Zeren New York City, NY I’m a mixed ethnicity Palestinian-Arab, European, Afghan American…I naturally have light skin, eyes and hair as many Arabs, whites and Afghans do. But I grew up in China where I was a minority on more than one count, not just my skin color, but my ethnicity and my nationality kept […]
Jay Marie Fernandez, Bridgeport, CT. With white skin, being of Hispanic origin, in a household that did not speak Spanish, in a predominantly Spanish speaking neighborhood, this sentiment taught me being Hispanic or Latina was something to be hidden. The kids hated me because I thought I was better than them, proudly pri-claiming “I’m white”…now […]
Albert Burton Philadelphia, PA
Randy Welles Colorado Springs, CO
Daniel Guerrero Philadelphia, PA Rather than choosing one box, choose all that apply to you, not to be a doofus, but because you’re not one dimensional, and nor is your race.
Mark Wood-Caballero Tempe, AZ I can’t fully determine what races I have in my heritage. My father, born in Baltimore, was a white anglo-saxon. My mother was born in Peru of Spanish and Incan descent, but with German and English ancestors. I grew up in Mexico as a US Citizen and now live in the […]
D. Casey Jones, M.D., Colonel, US Army (Ret) Olympia, WA What I am trying to convey is the institutionalization and public reinforcement of race bias in the U.S. You will find the above six words (or equivalent) on nearly every State and especially Federal form or application that requires personal identifying information. If there is […]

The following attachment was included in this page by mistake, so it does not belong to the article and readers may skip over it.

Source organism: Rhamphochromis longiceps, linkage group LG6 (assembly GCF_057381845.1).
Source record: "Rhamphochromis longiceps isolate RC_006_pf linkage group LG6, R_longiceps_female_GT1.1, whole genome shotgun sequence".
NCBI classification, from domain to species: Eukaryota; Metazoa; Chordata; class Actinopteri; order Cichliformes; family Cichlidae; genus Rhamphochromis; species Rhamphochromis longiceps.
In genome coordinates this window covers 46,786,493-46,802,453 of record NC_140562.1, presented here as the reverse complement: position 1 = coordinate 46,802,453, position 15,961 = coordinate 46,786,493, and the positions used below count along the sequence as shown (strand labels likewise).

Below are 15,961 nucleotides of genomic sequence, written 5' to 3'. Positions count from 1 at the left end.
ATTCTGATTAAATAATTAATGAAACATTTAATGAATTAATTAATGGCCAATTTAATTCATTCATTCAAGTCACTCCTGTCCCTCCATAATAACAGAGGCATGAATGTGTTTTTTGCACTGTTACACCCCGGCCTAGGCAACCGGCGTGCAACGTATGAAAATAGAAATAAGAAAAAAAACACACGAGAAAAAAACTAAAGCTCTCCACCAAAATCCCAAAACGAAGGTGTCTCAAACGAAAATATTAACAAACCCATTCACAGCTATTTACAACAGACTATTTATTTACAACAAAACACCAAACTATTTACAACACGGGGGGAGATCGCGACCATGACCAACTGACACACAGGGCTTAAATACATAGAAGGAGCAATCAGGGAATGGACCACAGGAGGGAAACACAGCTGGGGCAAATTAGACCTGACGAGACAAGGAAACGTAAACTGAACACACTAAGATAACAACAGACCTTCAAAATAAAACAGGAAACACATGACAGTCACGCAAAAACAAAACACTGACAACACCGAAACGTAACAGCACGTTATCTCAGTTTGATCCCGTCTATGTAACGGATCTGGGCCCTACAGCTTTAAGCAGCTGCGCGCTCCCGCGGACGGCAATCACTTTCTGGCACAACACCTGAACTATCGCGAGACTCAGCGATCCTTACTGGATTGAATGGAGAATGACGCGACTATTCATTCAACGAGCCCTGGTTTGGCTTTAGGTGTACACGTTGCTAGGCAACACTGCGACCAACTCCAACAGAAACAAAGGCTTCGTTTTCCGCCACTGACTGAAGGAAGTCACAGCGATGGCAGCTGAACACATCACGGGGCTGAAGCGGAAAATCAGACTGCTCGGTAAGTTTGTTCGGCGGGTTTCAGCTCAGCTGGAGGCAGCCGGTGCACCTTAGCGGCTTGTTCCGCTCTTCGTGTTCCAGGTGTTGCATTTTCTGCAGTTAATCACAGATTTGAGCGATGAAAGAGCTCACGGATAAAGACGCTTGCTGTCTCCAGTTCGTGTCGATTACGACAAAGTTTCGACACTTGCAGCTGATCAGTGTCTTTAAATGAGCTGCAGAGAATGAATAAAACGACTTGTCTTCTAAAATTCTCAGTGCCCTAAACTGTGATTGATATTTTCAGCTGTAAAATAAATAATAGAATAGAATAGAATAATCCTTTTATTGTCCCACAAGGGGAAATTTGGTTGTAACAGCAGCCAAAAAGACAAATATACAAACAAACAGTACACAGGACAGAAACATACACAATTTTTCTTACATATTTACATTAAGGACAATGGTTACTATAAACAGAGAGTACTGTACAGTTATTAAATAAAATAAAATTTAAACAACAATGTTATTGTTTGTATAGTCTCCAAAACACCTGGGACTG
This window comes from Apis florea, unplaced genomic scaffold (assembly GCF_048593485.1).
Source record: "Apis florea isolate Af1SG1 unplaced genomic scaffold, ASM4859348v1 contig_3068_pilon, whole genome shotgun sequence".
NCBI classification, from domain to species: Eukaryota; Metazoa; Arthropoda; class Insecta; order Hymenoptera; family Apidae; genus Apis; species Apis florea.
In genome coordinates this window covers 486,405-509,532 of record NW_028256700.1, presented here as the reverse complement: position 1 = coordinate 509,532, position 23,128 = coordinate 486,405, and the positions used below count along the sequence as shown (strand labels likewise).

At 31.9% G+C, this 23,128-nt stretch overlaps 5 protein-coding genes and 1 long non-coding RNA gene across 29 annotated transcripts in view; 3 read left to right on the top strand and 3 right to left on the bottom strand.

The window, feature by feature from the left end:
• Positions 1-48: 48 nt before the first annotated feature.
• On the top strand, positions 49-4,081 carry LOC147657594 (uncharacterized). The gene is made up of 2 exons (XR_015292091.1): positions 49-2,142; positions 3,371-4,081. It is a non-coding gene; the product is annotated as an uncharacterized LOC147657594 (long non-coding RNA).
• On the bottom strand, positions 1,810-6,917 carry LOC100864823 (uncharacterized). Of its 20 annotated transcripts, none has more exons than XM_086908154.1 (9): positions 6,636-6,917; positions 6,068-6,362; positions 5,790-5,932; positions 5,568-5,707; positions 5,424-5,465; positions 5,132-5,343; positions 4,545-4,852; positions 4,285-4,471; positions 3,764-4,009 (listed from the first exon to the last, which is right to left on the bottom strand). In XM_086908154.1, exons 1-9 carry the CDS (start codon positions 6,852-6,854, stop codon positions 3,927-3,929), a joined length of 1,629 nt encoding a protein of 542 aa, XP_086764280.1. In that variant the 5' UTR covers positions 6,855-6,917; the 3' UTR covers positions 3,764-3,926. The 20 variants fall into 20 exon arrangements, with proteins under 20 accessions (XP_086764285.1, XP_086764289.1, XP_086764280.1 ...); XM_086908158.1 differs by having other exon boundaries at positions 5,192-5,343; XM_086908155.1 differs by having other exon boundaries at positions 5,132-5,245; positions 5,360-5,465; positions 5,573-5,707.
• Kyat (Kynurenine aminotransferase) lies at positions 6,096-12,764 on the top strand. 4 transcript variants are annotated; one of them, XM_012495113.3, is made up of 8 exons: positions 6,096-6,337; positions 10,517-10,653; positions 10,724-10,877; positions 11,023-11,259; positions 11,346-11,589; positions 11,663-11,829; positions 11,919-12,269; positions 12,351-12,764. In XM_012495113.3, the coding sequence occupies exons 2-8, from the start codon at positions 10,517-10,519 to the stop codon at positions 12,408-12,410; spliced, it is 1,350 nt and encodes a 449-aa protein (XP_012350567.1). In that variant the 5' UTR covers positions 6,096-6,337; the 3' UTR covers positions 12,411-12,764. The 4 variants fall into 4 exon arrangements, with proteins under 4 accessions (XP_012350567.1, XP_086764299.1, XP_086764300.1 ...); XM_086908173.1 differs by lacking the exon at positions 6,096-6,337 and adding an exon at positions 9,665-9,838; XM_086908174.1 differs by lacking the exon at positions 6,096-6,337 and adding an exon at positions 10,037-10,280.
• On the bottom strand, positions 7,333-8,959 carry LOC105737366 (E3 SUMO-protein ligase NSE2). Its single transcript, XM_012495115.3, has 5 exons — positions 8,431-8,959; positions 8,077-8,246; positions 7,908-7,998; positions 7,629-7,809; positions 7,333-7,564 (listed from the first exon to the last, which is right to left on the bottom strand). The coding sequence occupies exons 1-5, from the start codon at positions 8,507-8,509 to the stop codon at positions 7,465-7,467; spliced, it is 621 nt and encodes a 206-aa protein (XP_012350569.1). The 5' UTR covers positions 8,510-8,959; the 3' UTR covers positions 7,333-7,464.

Destiny Carter Ann Arbor, MI Understanding Race Project- University of Michigan I feel that the institutional concept of race often forces people to identify with only one race, even though they may be made up of more. I feel that race is important in that it allows people to find commonality with others however, I […]
Lara Furar Canton, MI Understanding Race Project- University of Michigan I remember being asked this question as a child. And at various times throughout my life ever since. There was enough of “something” in my background that made it difficult for people to “figure me out”. For some reason, they needed to do that – […]
David Kung, St. Mary’s City, MD. In 2000 when I filled out my census card and was finally allowed to (correctly) check more than one box, I cried. David’s story was featured on NPR’s Morning Edition. Listen
Naomi Arnold College Park, MD University of Maryland
Vanessa Valdes New York Racism is not *seeing* the person’s humanity, it’s sticking everyone in the pre-assigned box and results in shock when human complexity dares to defy the formula.